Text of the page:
As shown in FIG. 2, the exhaust aftertreatment system 200 includes various sensors, such as temperature sensors, pressure sensors, oxygen sensors (e.g., oxygen sensor 270), NOx sensors (e.g., NOx sensor 272), NH3 sensors (e.g., NH3 sensor 274), dual ammonia/NOx sensors (not shown) and the like, that are disposed throughout the exhaust gas aftertreatment system. The various sensors of the exhaust aftertreatment system 200 may be in electrical communication with the controller 300 to monitor operating conditions and control the engine system 10, including the exhaust aftertreatment system 200.

Although the exhaust aftertreatment system 200 shown includes one of an oxidation catalyst 210, particulate filter 220, SCR catalyst 234, and AMOX catalyst 240 positioned in specific locations relative to each other along the exhaust flow path, in other embodiments, the exhaust aftertreatment system may include more than one of any of the various catalysts positioned in any of various positions relative to each other along the exhaust flow path as desired. Further, although the oxidation catalyst 210 and AMOX catalyst 240 shown are non-selective catalysts, in some embodiments, the oxidation and AMOX catalysts can be selective catalysts.

The controller 300 in FIG. 1 is depicted as a single physical unit, but can include two or more physically separated units or components in some embodiments if desired. Generally, the controller 300 receives multiple inputs, processes the inputs, and transmits multiple outputs. The multiple inputs may include sensed measurements from the sensors, virtual sensor inputs, and various user inputs. The inputs are processed by the controller 300 using various algorithms, stored data, and other inputs to update the stored data and/or generate output values. The generated output values and/or commands are transmitted to other components of the controller and/or to one or more elements of the engine system 10 to control the system to achieve desired results, and more specifically, achieve desired exhaust gas emissions at the tailpipe.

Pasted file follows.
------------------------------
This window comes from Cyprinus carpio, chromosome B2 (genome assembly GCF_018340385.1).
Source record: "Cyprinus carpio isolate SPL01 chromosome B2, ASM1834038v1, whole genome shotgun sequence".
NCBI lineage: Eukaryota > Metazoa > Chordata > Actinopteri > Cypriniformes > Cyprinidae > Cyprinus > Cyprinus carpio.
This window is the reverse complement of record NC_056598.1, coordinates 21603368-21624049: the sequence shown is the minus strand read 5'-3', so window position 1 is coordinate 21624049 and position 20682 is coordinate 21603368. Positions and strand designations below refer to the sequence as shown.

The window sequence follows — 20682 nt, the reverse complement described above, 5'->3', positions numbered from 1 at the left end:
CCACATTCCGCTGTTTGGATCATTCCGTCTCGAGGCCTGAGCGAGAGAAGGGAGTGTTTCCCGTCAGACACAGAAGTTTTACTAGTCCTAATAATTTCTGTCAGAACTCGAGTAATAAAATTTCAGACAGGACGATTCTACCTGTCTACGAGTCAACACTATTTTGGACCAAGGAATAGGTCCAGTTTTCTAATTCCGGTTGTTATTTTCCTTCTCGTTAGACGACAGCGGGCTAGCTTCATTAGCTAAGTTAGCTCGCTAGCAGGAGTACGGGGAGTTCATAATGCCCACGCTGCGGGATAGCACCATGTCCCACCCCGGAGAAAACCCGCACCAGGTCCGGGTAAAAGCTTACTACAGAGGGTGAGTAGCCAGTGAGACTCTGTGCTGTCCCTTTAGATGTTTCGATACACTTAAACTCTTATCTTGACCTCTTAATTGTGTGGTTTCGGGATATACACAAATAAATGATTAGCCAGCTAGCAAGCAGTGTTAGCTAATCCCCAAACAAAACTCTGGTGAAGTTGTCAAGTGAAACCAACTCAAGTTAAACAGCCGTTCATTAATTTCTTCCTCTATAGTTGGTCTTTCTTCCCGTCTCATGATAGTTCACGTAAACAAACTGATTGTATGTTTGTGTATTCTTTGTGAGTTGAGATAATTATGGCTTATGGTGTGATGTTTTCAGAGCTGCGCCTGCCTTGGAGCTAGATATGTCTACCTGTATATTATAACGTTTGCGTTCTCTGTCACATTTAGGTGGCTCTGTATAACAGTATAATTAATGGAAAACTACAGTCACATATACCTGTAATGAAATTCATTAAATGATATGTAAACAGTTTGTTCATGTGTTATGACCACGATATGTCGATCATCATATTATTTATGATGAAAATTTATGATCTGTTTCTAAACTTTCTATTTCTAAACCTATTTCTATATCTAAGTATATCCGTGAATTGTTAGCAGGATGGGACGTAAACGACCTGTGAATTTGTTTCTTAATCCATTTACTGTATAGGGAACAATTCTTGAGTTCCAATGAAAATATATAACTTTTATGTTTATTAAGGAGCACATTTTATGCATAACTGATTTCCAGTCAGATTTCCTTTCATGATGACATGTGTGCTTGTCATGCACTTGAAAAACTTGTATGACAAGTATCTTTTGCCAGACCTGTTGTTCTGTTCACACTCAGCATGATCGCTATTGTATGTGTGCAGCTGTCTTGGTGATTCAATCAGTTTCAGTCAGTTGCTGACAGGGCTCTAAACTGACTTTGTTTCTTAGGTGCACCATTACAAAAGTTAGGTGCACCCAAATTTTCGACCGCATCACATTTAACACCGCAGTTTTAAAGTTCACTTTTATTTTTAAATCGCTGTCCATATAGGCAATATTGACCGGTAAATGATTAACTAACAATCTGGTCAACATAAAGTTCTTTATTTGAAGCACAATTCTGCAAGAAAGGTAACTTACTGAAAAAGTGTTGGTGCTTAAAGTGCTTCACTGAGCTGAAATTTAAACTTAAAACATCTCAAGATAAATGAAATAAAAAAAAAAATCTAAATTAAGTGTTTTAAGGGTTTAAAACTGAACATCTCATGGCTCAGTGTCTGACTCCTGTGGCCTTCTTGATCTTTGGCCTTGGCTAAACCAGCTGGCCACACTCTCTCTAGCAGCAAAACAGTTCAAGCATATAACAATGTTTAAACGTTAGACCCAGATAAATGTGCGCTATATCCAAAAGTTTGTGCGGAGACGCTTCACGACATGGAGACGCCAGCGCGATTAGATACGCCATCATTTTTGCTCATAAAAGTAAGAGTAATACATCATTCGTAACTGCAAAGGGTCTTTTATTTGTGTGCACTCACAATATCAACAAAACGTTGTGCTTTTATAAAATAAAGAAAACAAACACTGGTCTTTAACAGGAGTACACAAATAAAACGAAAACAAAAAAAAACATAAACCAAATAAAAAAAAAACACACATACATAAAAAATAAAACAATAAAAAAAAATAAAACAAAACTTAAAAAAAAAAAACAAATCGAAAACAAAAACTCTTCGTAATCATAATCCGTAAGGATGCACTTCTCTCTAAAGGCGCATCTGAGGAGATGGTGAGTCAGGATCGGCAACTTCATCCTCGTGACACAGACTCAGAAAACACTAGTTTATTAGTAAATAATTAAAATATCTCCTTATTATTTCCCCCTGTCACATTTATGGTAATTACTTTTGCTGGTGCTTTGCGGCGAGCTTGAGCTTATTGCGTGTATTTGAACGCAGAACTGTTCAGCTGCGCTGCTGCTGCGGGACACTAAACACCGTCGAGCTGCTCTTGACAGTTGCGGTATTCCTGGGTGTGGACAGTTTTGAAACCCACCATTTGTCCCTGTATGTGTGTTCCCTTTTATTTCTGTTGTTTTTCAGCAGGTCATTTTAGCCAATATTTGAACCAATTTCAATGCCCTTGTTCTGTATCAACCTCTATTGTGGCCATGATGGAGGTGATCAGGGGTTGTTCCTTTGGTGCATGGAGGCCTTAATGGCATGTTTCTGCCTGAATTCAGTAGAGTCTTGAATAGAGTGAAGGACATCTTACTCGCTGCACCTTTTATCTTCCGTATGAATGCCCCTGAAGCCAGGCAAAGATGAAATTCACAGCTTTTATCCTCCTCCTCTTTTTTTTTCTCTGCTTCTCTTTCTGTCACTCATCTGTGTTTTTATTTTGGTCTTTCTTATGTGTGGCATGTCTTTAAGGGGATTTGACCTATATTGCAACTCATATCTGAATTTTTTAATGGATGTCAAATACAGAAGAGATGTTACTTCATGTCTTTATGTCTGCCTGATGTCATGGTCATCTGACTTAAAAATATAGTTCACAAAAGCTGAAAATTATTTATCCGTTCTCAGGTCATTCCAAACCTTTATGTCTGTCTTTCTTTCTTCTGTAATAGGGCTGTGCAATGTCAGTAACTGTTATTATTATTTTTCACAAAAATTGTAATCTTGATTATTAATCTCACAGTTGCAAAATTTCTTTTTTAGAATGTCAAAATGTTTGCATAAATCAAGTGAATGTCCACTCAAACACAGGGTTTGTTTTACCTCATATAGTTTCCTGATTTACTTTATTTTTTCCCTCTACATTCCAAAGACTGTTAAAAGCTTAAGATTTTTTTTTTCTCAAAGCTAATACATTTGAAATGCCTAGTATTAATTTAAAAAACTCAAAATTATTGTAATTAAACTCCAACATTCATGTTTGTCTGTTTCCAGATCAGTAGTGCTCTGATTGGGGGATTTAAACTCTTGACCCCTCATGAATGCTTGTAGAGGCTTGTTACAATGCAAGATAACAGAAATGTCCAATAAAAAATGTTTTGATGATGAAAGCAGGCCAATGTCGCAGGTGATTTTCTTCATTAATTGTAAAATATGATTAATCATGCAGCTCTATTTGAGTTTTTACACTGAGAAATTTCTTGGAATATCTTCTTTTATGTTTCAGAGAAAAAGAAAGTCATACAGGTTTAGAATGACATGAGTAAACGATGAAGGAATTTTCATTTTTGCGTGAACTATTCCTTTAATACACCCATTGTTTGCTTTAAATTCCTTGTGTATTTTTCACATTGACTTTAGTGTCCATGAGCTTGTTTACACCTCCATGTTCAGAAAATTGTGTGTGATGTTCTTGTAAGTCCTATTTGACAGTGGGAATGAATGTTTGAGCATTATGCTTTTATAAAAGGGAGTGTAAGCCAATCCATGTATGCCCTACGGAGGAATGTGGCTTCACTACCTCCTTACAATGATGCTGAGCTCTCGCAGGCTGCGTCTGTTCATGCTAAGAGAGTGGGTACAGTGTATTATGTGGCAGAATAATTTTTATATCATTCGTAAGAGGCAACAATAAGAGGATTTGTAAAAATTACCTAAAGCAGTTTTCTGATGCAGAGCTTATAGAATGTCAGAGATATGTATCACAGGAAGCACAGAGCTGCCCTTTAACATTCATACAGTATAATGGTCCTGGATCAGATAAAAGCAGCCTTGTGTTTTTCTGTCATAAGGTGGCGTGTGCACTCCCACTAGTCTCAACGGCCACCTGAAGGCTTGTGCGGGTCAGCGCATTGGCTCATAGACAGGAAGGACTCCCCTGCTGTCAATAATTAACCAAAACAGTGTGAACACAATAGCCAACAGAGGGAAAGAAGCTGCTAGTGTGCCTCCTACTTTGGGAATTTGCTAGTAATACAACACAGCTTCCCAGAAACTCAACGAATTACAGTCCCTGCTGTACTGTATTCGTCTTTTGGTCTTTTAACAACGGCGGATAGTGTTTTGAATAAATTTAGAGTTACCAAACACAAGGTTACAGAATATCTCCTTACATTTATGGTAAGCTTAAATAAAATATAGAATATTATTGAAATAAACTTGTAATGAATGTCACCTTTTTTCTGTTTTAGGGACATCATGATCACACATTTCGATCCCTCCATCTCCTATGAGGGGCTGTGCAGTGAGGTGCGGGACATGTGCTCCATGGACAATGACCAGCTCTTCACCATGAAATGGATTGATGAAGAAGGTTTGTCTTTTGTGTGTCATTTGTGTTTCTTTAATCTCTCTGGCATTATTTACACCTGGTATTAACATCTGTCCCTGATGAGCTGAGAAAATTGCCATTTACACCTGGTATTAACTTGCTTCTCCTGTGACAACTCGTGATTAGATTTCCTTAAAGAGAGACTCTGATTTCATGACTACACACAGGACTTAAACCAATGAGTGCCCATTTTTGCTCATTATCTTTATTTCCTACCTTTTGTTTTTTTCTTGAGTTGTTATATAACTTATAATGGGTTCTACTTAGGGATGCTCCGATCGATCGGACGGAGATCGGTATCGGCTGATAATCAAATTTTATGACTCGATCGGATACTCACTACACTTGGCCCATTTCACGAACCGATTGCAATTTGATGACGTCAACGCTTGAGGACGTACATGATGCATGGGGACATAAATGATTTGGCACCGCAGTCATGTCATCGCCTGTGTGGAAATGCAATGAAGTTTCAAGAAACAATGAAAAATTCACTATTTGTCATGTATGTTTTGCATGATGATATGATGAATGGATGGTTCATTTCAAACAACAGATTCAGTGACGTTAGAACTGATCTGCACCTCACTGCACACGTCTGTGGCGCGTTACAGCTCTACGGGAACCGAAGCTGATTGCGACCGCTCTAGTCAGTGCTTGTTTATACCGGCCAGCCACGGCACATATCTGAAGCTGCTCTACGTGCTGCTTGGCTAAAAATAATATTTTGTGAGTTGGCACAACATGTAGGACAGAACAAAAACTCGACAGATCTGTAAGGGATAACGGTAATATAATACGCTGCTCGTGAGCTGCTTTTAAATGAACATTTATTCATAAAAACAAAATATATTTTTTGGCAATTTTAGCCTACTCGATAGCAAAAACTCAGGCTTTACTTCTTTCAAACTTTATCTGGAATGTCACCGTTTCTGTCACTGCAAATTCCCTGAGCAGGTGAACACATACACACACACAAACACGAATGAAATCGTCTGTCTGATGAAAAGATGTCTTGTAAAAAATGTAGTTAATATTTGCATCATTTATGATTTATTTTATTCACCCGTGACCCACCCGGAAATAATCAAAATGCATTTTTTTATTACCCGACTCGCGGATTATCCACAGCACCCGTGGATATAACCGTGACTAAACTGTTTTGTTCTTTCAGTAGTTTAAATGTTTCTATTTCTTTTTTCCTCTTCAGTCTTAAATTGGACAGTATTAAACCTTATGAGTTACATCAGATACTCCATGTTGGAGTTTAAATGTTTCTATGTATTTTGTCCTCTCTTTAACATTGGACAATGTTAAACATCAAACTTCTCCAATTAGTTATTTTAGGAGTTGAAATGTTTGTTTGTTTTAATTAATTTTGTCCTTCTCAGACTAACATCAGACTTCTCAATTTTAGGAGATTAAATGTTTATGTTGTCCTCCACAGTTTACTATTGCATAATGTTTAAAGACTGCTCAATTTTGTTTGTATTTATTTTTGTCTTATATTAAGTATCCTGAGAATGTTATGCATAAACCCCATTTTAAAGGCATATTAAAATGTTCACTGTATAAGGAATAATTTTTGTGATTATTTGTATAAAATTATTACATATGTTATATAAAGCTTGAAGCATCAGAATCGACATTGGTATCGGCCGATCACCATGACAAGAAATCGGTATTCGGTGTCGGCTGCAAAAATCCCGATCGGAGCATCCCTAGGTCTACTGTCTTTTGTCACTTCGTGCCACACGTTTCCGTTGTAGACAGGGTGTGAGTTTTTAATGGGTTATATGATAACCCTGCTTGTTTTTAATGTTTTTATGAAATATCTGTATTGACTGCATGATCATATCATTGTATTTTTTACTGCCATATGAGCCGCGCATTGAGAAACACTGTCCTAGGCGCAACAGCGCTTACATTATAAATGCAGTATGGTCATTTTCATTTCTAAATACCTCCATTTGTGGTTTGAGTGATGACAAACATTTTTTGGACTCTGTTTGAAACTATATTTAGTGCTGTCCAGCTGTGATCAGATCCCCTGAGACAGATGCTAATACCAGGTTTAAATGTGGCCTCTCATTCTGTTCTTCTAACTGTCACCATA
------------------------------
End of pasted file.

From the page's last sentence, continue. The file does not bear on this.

Referring to FIG. 2, the controller 300 includes an exhaust aftertreatment system module 310, a powertrain module 320, and a combustion module 330. The controller 300 receives inputs 302 from various sensors of the engine system 10 and generates engine controls commands 304. Generally, the commands 304 are communicated to various components of the engine system 10 and the components actuate according to the commands such that desired operating parameters are achieved. As will be described in more detail below, the commands are based at least partially on desired engine system outputs and exhaust conditions determined by an exhaust conditions optimization module 520 of the powertrain module 320.

Referring to FIG. 3, the exhaust aftertreatment system module 310 includes a pipe module 400, an oxidation catalyst module 410, a filter module 420, an SCR catalyst module 430, a reductant injection module 440, and an AMOX catalyst module 450. Each module receives input signals 302 from various sensors of the engine system 10 and interprets the signals to determine various operating conditions of the respective aftertreatment components. Based on the operating conditions, the modules 410, 420, 430, 440, 450 control the respective components of the exhaust aftertreatment system 200.

The pipe module 400 determines the pipe outlet properties of the exhaust gas stream flowing into, out of, and through the pipe 160 by receiving inputs from any of various sensors positioned upstream, downstream, or along the pipe 160. In certain implementations, the pipe module 400 is configured to determine the temperature of exhaust entering the pipe 160, the temperature of exhaust exiting the pipe, and the temperature of the wall of the pipe. In some implementations, the pipe module 400 is configured to generate an exhaust conditions request based on the determined properties of the exhaust gas flowing through the pipe 160.